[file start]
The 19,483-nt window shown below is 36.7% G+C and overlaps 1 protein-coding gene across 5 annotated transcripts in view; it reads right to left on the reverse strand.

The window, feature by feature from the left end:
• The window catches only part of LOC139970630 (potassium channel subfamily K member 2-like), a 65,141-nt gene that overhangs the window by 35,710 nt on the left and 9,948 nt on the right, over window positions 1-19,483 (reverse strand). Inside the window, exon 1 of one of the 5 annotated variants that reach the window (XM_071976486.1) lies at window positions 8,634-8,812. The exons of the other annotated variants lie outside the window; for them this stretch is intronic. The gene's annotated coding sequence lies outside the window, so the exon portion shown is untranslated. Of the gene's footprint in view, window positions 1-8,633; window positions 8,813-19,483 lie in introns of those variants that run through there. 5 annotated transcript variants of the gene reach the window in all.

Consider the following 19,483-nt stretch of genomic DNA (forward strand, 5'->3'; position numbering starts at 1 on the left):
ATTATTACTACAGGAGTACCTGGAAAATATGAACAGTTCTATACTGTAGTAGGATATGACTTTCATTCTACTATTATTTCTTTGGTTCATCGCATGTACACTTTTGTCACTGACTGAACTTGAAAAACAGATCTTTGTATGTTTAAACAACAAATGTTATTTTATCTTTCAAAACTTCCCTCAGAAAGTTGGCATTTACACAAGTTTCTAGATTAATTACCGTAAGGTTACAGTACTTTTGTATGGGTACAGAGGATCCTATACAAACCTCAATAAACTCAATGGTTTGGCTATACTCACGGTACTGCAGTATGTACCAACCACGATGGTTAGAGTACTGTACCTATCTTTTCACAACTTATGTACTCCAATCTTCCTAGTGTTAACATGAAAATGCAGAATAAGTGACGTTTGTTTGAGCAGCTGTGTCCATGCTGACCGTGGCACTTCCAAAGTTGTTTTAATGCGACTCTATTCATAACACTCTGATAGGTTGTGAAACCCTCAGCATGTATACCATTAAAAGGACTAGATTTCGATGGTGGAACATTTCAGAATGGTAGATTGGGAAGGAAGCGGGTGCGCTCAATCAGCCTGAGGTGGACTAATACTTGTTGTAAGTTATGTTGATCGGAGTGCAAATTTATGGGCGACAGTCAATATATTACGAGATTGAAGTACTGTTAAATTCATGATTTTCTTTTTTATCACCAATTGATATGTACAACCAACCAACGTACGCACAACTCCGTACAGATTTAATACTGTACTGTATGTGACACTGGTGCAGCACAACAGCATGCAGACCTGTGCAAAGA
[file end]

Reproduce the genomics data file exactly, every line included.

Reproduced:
The 19,483-nt window shown below is 36.7% G+C and overlaps 1 protein-coding gene across 5 annotated transcripts in view; it reads right to left on the reverse strand.

The window, feature by feature from the left end:
• The window catches only part of LOC139970630 (potassium channel subfamily K member 2-like), a 65,141-nt gene that overhangs the window by 35,710 nt on the left and 9,948 nt on the right, over window positions 1-19,483 (reverse strand). Inside the window, exon 1 of one of the 5 annotated variants that reach the window (XM_071976486.1) lies at window positions 8,634-8,812. The exons of the other annotated variants lie outside the window; for them this stretch is intronic. The gene's annotated coding sequence lies outside the window, so the exon portion shown is untranslated. Of the gene's footprint in view, window positions 1-8,633; window positions 8,813-19,483 lie in introns of those variants that run through there. 5 annotated transcript variants of the gene reach the window in all.

Consider the following 19,483-nt stretch of genomic DNA (forward strand, 5'->3'; position numbering starts at 1 on the left):
ATTATTACTACAGGAGTACCTGGAAAATATGAACAGTTCTATACTGTAGTAGGATATGACTTTCATTCTACTATTATTTCTTTGGTTCATCGCATGTACACTTTTGTCACTGACTGAACTTGAAAAACAGATCTTTGTATGTTTAAACAACAAATGTTATTTTATCTTTCAAAACTTCCCTCAGAAAGTTGGCATTTACACAAGTTTCTAGATTAATTACCGTAAGGTTACAGTACTTTTGTATGGGTACAGAGGATCCTATACAAACCTCAATAAACTCAATGGTTTGGCTATACTCACGGTACTGCAGTATGTACCAACCACGATGGTTAGAGTACTGTACCTATCTTTTCACAACTTATGTACTCCAATCTTCCTAGTGTTAACATGAAAATGCAGAATAAGTGACGTTTGTTTGAGCAGCTGTGTCCATGCTGACCGTGGCACTTCCAAAGTTGTTTTAATGCGACTCTATTCATAACACTCTGATAGGTTGTGAAACCCTCAGCATGTATACCATTAAAAGGACTAGATTTCGATGGTGGAACATTTCAGAATGGTAGATTGGGAAGGAAGCGGGTGCGCTCAATCAGCCTGAGGTGGACTAATACTTGTTGTAAGTTATGTTGATCGGAGTGCAAATTTATGGGCGACAGTCAATATATTACGAGATTGAAGTACTGTTAAATTCATGATTTTCTTTTTTATCACCAATTGATATGTACAACCAACCAACGTACGCACAACTCCGTACAGATTTAATACTGTACTGTATGTGACACTGGTGCAGCACAACAGCATGCAGACCTGTGCAAAGA